Everyone has an old can or jar of nuts lying around. But how long do they really stay fresh? Leave any nuts lying around too long, and they’ll turn stale and bitter, ruining an otherwise festive snacking experience.
With baking season ramping up and so many pecan pies and party mixes to make and give, it’s imperative we keep our nuts fresh and our guests happy. Here’s how.
The whole nut, and nothing but
You want the freshest nuts with the longest shelf life? Buy them whole, in the shell.
“Once you start breaking down a nut, it just lessens the time for freshness,” says Maureen Ternus, executive director of the Tree Nut Council Nutrition Council Research and Education Foundation.
But let’s be real. Most of us buy shelled nuts because they’re widely available and a lot more convenient for cooking and baking. Fortunately, whole shelled nuts are the next best thing to unshelled ones.
Some recipes call for a certain style of nut, such as sliced almonds, so if it looks like there’s a good reason for it, it’s OK to stick with what’s suggested.
But in general, buy whole nuts if you can help it, and then chop, dice, or grind as needed.
Almonds are the only nuts required by law to be pasteurized, the result of two salmonella outbreaks linked to raw almonds in the early 2000s. But other nuts are often processed in some way, whether by blanching, roasting, or steaming.
So unless you’re buying from a farmer’s market or roadside stand, what’s labeled a “raw” nut probably isn’t quite that.
“‘Raw’ does not necessarily mean it has not been processed. It may have been processed to reduce pathogens,” says Ternus. “But either way, that treatment does not affect the health benefits of nuts.”
Check your fats
The high oil content in nuts makes them prone to turning rancid. Those highest in polyunsaturated fats will go south more quickly than others, says Ternus. Walnuts top that list, pine nuts are pretty high, and almonds and cashews are on the low end. Use them accordingly.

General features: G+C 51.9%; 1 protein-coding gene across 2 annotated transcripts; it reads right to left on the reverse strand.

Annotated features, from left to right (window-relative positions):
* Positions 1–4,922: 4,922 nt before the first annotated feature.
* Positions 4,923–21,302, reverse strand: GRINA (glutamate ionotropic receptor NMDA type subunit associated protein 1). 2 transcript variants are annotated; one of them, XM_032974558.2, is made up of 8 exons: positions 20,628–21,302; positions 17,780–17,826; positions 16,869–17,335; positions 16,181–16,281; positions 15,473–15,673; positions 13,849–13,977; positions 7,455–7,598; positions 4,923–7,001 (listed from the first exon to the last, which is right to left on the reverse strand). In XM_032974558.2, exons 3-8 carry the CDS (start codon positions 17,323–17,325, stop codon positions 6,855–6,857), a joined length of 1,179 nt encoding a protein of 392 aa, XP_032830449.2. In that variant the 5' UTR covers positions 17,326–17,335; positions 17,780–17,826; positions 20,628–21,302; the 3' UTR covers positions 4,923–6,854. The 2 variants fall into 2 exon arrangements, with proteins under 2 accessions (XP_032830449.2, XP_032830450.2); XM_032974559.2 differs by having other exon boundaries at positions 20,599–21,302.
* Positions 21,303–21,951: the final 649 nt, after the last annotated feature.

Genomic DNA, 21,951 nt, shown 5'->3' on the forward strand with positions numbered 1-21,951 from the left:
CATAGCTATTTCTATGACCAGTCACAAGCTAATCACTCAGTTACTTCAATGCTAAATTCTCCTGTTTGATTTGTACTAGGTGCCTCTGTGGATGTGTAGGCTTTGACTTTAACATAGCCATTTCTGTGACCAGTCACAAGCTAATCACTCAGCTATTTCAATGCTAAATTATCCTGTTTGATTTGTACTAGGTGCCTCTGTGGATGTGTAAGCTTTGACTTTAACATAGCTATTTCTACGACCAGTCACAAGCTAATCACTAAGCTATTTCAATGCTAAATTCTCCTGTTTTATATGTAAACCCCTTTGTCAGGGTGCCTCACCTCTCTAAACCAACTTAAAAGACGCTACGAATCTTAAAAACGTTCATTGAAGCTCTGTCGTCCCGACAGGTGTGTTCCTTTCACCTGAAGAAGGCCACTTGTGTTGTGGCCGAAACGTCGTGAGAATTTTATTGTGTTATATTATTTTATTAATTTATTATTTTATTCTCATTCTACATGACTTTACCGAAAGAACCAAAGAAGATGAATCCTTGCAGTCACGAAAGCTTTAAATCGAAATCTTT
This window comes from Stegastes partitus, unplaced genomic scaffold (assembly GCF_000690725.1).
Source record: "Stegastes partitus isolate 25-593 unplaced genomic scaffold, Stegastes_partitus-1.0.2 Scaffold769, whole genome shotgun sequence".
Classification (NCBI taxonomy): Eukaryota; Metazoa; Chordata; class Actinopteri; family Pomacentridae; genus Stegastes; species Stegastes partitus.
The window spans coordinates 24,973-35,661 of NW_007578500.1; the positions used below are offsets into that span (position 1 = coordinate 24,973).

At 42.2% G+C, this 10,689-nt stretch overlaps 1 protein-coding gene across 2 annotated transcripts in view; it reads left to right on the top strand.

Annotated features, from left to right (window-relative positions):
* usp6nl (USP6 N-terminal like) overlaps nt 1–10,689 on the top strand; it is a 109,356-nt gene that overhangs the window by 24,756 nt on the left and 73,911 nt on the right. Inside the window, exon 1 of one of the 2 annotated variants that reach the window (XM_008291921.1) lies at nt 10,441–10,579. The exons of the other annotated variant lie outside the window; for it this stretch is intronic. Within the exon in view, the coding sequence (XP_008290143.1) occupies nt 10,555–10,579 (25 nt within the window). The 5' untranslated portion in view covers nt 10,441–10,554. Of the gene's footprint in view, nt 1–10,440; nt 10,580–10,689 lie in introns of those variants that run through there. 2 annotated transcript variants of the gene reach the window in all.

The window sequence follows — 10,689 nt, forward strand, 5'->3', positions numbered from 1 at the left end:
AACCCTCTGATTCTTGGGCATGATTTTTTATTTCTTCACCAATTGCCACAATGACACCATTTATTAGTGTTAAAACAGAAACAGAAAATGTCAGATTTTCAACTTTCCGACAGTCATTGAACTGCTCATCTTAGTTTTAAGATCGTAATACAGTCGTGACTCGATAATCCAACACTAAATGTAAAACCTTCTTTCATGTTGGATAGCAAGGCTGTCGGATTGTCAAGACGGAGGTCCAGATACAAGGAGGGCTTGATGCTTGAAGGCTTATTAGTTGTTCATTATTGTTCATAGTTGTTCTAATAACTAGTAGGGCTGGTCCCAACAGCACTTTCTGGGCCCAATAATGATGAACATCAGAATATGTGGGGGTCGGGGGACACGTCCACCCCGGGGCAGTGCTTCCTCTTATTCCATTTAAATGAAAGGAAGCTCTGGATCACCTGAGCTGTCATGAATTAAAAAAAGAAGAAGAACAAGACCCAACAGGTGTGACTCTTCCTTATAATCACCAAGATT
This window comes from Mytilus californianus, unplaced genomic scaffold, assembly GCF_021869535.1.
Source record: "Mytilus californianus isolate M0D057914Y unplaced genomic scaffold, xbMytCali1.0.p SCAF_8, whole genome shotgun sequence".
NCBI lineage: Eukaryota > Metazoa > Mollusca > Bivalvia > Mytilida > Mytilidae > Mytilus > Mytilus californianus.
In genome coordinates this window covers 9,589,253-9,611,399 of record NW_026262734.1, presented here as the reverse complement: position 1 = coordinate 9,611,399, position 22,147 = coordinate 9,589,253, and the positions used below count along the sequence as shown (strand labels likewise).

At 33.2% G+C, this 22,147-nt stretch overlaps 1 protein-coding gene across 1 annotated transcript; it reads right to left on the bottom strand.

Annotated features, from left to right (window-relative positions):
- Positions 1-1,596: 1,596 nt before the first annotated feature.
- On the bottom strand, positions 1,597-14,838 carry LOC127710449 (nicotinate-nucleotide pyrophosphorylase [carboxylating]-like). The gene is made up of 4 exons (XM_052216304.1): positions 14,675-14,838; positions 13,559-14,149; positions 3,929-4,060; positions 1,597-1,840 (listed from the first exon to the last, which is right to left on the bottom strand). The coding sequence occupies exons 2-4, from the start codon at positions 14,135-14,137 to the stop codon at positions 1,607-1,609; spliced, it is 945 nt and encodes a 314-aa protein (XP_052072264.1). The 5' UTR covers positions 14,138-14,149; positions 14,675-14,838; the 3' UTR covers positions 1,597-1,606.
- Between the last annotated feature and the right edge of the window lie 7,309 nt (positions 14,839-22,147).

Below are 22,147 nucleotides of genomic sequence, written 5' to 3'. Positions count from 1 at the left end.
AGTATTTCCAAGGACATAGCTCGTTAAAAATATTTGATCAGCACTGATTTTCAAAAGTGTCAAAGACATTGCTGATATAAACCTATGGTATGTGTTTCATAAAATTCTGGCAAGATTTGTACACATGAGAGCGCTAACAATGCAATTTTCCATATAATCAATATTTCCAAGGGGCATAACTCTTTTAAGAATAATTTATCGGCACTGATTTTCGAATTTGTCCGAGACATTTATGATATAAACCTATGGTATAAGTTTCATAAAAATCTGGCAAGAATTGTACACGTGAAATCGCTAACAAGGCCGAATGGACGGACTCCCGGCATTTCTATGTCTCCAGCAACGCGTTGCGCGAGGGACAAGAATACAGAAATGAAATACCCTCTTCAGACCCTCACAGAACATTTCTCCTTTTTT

The most popular, highest-in-protein nut in America isn’t technically a nut; it’s a legume.
That’s right, we eat more peanuts than any other tree nut, about 7 pounds a person each year, according to the National Peanut Board. The type consumed more than any other is the runner peanut, the predominant variety used to make commercial peanut butter and most peanut products.
You’ve no doubt baked with or snacked on the other varieties: the small, red-skinned Spanish peanut; the Valencia, which is typically ground into “natural” peanut butter or boiled in the shell; and the large, crunchy Virginia, “more of a gourmet peanut,” says Lauren Williams, a Peanut Board spokeswoman.
Our other favorite nuts? Almonds, pecans, walnuts, and pistachios, in that order.
Where do they come from
Not that far away, actually. California is the source of virtually all the almonds, walnuts, and pistachios we eat. Pecans, a native North American nut, come mostly from Georgia, New Mexico, Texas, and Arizona.
Oregon and Washington are the top hazelnut producers. The ever-popular peanut has three growing areas: the Southeast, Southwest, and around Virginia and North Carolina.
Cashews, Brazil nuts, pine nuts, and macadamias—save for Hawaii-grown ones—are imported from Vietnam, Bolivia, China, and Australia, respectively.
Follow the crowd
Shop where you know there’s high turnover.
And check out the bulk section. Buying nuts this way is often a better value than going the bagged route; as long as the bins aren’t covered in dust, you plan on actually using what you bring home, and you know how to store nuts properly.
So how should I store nuts at home?
An acceptable spot is a cool, dark cupboard or pantry. Most nuts will keep for up to six months that way, but as with most foods, the sooner you eat them, the better they’ll taste.
If you’re the stockpiling sort, the refrigerator will gain you a month or two more in shelf life. But the best spot is in the freezer, says Ternus. They’ll stay fresh and crunchy for at least a year that way, and probably longer.
No matter what, keep nuts in a sealed container. They can easily pick up other odors, and the more you expose them to air, the quicker the oils in them will turn rancid.
How can you tell when that’s happened? Oh, you can tell in one bite. “It’s not like it’s going to make you sick,” says Ternus. But unlike the cashews of my youth, a rancid nut won’t make you smile, either.